For Immediate Release
June 26, 2008
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The United States Conference of Mayors (USCM) on Monday, June 23, unanimously passed a resolution calling for broadband deployment action at the national level. The resolution was co-sponsored by Boston Mayor Thomas M. Menino, Chicago Mayor Richard Daley, San Francisco Mayor Gavin Newsom and Miami Mayor Manny Diaz and calls on the Administration, the U.S. Congress and the Federal Communications Commission (FCC) to develop a national broadband policy that makes high speed internet connections to cities a national imperative. The resolution also called for measures to preserve the ability of local governments to provide broadband services within their communities.
In passing this resolution, the Mayors noted that the United States was the birthplace of the Internet. In the 1990s, the United States was the undisputed leader in broadband adoption and technology innovation. However, since 2001, the United States has plunged from fourth place in the world in per capita broadband adoption to as low as 19th place in some surveys
Mayor Menino applauded USCM for adopting this broadband resolution call to action. "I have become keenly aware that the incumbent broadband providers are deploying high speed broadband service at an increasingly rapid pace in suburban areas but have severely neglected deployment in cities. This resolution shows that Boston and other major cities will not stand silent and be left in the internet slow lane."
"In the 21st century economy, broadband is an essential service for everyone. Just as every resident wants high-quality, public transportation, water, sewer and other critical infrastructure, they also need to have access to an advanced digital infrastructure," said Mayor Richard M. Daley.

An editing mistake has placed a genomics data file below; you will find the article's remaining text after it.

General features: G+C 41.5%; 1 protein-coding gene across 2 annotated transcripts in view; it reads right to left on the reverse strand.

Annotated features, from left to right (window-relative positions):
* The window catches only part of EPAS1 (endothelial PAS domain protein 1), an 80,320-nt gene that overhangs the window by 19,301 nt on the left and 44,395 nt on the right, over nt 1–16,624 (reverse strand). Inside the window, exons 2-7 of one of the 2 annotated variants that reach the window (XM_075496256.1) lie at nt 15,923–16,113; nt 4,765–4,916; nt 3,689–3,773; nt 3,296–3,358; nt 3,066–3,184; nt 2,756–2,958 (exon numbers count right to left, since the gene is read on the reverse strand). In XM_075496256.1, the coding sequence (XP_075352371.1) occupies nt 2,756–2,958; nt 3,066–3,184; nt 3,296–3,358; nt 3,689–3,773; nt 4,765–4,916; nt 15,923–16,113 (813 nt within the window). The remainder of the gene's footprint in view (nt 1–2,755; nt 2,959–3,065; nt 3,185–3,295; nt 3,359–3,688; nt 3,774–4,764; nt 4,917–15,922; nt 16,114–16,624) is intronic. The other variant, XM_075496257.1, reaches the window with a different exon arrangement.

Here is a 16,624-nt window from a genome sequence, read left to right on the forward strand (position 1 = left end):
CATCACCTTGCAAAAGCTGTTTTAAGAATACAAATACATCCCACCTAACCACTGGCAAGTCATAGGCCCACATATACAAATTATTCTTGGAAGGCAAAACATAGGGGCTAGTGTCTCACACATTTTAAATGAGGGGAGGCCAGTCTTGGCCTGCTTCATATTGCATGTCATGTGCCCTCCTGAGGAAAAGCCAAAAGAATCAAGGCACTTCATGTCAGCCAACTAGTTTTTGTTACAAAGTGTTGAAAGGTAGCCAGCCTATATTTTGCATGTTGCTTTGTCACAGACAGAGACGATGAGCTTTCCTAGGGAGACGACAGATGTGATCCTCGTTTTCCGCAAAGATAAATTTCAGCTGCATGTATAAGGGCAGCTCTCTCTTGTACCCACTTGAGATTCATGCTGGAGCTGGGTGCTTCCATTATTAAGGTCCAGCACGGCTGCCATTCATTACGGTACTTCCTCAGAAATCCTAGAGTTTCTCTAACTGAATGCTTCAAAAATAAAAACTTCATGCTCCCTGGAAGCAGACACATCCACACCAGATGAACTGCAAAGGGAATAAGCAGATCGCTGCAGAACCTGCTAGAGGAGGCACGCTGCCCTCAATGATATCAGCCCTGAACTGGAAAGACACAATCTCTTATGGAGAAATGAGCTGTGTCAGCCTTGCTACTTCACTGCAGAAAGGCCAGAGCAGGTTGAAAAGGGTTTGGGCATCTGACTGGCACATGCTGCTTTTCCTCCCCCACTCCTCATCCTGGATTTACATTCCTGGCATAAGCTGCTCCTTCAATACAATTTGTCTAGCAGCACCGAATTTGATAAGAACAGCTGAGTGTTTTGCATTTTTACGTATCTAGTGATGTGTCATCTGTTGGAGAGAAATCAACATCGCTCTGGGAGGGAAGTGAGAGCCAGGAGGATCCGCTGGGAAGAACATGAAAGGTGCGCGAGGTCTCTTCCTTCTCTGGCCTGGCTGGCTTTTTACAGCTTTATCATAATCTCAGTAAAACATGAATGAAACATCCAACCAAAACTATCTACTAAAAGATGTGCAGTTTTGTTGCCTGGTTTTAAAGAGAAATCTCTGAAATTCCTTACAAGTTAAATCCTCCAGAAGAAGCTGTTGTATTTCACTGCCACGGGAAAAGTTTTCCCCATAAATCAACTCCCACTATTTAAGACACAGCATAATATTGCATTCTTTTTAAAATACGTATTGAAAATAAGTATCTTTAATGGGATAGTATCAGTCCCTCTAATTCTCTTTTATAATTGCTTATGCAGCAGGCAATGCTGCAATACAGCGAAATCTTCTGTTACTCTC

Mayor Newsom stated: "Broadband is critical to the health of our local economies and our ability to compete on a global basis. The Brookings Institution has estimated that the nation's broadband decline could lead to a potential loss of $1 trillion in economic productivity over the next decade, as well as more than 1.2 million jobs that could be created by better broadband. Mayors across the country are united in calling on the next administration to put America in the fast lane."
President of the U.S. Conference of Mayors, Miami Mayor Manny Diaz said: "The digital literacy of city residents is essential to the future sustainability of our cities. If we are to bridge the digital divide in the United States in a sustainable way, a way that ensures that all our citizens benefit and contribute to the 21st century economy, we need our national leaders joining with cities and towns to ensure deployment of broadband across America."
Finally, Massachusetts Congressman Ed Markey, Chairman of the House Subcommittee on Telecommunications and the Internet said: "I congratulate the U.S. Conference of Mayors for calling for a national broadband policy that ensures all Americans have access to 21st Century internet speeds. Reclaiming America's worldwide leadership in this area will take unprecedented cooperation between all levels of government, the private sector, and community-based organizations."
In conjunction with USCM's passage of the resolution, the Mayors of Boston, San Francisco and Chicago released a study by Civitium: "The Future of Municipal Broadband: Business, Technology and Public Policy Implications for Major U.S. Cities." Civitium's report outlines ways in which, despite recent market reversals, wireless technologies can be used to provide value to local governments and urban communities even as cities press for a national policy that will insure deployment of high speed "big broadband" in their cities and across the US. Civitium's report is available for download at www.civitium.com/MBMA.